Skamol makes constant efforts to recycle and reduce waste in our production - from waste of raw materials to waste of energy. Ways of recycling waste materials comes from new and creative thinking, and finding new uses - both internally and externally.
One of our large areas of raw material wastage occurs in the cutting of boards in our vermiculite and calcium silicate production. In order to reduce waste, we have developed new methods so that the leftover material can be almost fully reused in new products.
Today, boards of calcium silicate are regarded as an established part of our product portfolio. As it happens, calcium silicate is the result of a previous research project looking into possible reuses of the waste product ‘microsilica’ from the silicon industry. Skamol participated actively in helping to find new uses for the product and won an international award for a innovative solution that combined it with Moler to produce an insulation board.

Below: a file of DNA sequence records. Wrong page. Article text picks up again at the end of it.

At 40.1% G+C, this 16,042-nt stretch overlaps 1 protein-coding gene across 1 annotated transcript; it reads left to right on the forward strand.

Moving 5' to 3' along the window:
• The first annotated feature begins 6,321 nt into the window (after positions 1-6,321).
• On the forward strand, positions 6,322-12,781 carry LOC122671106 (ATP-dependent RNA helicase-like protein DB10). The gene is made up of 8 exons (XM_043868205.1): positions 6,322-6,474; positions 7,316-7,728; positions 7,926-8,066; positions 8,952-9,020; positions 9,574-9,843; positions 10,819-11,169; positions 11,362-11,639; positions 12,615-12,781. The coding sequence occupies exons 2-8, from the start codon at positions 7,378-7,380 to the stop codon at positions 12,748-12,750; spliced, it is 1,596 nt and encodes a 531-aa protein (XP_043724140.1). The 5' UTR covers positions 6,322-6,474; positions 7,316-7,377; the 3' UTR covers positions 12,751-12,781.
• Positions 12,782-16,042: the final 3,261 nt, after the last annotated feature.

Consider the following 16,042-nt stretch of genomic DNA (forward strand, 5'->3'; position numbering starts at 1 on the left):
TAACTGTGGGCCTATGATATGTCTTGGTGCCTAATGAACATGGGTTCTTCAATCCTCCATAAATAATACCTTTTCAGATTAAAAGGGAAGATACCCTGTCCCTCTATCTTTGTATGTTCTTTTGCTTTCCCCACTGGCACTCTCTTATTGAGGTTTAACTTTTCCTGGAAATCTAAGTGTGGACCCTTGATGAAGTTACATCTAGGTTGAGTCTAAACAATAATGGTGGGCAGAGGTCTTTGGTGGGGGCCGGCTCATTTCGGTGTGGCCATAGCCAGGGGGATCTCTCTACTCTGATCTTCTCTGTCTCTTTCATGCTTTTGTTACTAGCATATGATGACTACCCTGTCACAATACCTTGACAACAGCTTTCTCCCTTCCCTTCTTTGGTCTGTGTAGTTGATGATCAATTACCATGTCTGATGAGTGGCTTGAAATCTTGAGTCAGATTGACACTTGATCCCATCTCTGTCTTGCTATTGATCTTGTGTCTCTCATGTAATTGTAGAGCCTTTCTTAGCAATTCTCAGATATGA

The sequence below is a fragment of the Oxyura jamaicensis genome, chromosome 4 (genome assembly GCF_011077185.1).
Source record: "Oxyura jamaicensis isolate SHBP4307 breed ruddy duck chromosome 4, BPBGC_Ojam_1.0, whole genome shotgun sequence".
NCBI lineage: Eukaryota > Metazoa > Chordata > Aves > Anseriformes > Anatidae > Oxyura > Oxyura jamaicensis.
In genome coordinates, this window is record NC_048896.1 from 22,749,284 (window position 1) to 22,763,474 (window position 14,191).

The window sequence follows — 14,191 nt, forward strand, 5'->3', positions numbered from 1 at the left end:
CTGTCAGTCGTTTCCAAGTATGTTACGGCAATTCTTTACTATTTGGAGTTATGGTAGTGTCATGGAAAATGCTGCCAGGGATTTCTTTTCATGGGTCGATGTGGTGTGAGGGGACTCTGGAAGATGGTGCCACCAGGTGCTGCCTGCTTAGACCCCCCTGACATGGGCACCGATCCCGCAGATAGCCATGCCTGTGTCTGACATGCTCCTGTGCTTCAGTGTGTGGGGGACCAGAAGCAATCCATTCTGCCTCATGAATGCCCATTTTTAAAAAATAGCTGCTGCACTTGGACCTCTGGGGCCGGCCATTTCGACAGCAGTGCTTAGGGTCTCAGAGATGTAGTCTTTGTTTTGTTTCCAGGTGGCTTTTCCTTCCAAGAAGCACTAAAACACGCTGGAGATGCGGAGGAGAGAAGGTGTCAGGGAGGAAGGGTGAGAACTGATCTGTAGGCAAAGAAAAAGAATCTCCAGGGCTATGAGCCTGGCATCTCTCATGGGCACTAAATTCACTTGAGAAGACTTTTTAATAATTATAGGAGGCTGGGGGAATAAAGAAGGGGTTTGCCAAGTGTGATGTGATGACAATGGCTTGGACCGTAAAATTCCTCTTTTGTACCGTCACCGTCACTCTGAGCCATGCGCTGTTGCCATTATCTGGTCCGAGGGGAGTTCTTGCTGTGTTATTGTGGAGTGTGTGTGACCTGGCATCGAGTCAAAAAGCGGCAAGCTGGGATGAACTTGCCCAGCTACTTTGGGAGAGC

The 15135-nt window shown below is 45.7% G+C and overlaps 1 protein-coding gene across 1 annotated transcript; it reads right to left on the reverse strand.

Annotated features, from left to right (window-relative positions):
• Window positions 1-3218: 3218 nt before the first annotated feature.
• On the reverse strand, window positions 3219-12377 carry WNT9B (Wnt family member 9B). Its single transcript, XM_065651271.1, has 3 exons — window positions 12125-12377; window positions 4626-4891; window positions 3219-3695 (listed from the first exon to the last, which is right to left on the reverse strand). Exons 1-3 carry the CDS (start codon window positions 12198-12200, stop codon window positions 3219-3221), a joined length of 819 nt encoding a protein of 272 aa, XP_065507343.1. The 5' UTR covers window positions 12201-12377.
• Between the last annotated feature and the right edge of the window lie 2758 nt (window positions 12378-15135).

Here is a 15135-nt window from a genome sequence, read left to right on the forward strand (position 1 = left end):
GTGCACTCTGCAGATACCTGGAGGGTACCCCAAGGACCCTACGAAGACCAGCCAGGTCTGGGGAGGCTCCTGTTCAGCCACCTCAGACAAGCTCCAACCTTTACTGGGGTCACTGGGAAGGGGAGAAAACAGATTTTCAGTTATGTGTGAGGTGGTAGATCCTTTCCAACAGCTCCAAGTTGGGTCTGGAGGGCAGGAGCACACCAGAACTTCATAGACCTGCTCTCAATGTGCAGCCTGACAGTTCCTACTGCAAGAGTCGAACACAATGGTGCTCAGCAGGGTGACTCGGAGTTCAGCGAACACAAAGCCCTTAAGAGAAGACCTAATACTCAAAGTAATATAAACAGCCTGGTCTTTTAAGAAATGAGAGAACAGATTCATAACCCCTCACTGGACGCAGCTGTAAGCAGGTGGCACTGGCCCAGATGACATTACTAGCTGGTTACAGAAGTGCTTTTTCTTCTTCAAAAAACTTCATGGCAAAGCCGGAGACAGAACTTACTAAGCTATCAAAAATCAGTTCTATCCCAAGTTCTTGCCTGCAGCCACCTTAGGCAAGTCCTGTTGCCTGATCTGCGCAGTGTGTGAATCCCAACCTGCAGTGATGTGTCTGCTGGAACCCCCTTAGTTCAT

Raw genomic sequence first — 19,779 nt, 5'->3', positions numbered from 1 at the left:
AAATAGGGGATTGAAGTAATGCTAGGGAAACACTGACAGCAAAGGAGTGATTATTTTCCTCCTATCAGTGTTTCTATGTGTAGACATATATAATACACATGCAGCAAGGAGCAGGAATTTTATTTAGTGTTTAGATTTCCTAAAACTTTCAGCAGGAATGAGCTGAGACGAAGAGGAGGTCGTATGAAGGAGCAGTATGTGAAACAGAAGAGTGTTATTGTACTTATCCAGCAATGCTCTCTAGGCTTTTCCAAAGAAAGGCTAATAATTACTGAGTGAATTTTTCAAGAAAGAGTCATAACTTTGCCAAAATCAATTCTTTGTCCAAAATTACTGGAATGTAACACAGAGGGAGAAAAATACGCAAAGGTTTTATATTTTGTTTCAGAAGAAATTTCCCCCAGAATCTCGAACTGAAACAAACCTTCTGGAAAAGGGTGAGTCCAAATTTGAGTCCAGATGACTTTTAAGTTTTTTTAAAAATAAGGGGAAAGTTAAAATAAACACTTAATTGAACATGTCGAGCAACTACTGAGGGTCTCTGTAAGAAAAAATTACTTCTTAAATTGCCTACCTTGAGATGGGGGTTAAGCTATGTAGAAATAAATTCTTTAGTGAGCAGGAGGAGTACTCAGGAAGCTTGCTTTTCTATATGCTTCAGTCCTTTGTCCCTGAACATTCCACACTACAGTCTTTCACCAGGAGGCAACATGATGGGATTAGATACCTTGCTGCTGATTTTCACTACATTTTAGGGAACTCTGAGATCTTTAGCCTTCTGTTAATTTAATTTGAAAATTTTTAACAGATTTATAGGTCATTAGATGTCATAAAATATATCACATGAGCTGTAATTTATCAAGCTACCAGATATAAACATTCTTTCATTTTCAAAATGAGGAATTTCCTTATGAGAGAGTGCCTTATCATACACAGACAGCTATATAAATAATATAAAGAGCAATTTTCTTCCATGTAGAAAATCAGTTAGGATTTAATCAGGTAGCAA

Skamol has put a lot of research into the further development of our own calcium silicate boards. The result is a portfolio of unique insulation boards, which - in relation to its weight - is one of the strongest products on the market and a product that we continue to find more and more uses for.
Another example of recycling of a waste product has been carried out in cooperation with a Danish horseracing track. The track has used the excess grit that comes with our supply of vermiculite raw material in the trotting track. The grit has the unique property that it never gets hard – contributing to a softer ground. In addition, the vermiculite grit has a draining effect on the racetrack.
Another out-of-plant example is a current project for the use of moler dust in the agricultural sector.
At our plant in Branden, Denmark, we had a lot of surplus heat from our production process. Knowing the way private homes on the island of Fur nearby were heated, we undertook and implemented a project to channel our surplus heat to these homes.
The process of preparing to channel the surplus heat from or plant, digging down pipes across the fjord and making all the preparations at Fur, went on for more than a year.
Now almost all households connected to the heat network are supplied with virtually all the heat they need and at a low price.